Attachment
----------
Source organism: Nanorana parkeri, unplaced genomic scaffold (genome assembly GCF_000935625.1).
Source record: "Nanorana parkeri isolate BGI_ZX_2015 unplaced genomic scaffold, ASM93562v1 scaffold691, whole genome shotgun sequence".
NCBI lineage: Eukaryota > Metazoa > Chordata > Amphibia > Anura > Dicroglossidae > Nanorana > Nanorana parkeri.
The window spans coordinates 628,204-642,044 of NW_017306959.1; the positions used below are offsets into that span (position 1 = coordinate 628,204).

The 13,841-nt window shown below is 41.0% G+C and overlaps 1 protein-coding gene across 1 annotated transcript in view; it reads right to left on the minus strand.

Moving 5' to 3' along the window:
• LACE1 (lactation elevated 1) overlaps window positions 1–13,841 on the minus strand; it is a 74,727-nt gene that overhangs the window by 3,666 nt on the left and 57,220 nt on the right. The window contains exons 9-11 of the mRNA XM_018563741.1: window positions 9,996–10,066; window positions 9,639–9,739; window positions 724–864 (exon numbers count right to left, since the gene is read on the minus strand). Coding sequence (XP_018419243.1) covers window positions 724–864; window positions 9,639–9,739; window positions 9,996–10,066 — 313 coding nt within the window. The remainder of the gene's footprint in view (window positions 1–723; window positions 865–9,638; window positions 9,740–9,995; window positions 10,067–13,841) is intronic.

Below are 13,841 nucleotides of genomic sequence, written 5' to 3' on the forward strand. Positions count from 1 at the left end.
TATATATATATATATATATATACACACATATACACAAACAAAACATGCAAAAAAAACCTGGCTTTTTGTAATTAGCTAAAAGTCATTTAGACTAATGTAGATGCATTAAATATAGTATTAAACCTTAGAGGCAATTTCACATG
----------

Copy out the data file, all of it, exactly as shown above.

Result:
Source organism: Nanorana parkeri, unplaced genomic scaffold (genome assembly GCF_000935625.1).
Source record: "Nanorana parkeri isolate BGI_ZX_2015 unplaced genomic scaffold, ASM93562v1 scaffold691, whole genome shotgun sequence".
NCBI lineage: Eukaryota > Metazoa > Chordata > Amphibia > Anura > Dicroglossidae > Nanorana > Nanorana parkeri.
The window spans coordinates 628,204-642,044 of NW_017306959.1; the positions used below are offsets into that span (position 1 = coordinate 628,204).

The 13,841-nt window shown below is 41.0% G+C and overlaps 1 protein-coding gene across 1 annotated transcript in view; it reads right to left on the minus strand.

Moving 5' to 3' along the window:
• LACE1 (lactation elevated 1) overlaps window positions 1–13,841 on the minus strand; it is a 74,727-nt gene that overhangs the window by 3,666 nt on the left and 57,220 nt on the right. The window contains exons 9-11 of the mRNA XM_018563741.1: window positions 9,996–10,066; window positions 9,639–9,739; window positions 724–864 (exon numbers count right to left, since the gene is read on the minus strand). Coding sequence (XP_018419243.1) covers window positions 724–864; window positions 9,639–9,739; window positions 9,996–10,066 — 313 coding nt within the window. The remainder of the gene's footprint in view (window positions 1–723; window positions 865–9,638; window positions 9,740–9,995; window positions 10,067–13,841) is intronic.

Below are 13,841 nucleotides of genomic sequence, written 5' to 3' on the forward strand. Positions count from 1 at the left end.
TATATATATATATATATATATACACACATATACACAAACAAAACATGCAAAAAAAACCTGGCTTTTTGTAATTAGCTAAAAGTCATTTAGACTAATGTAGATGCATTAAATATAGTATTAAACCTTAGAGGCAATTTCACATG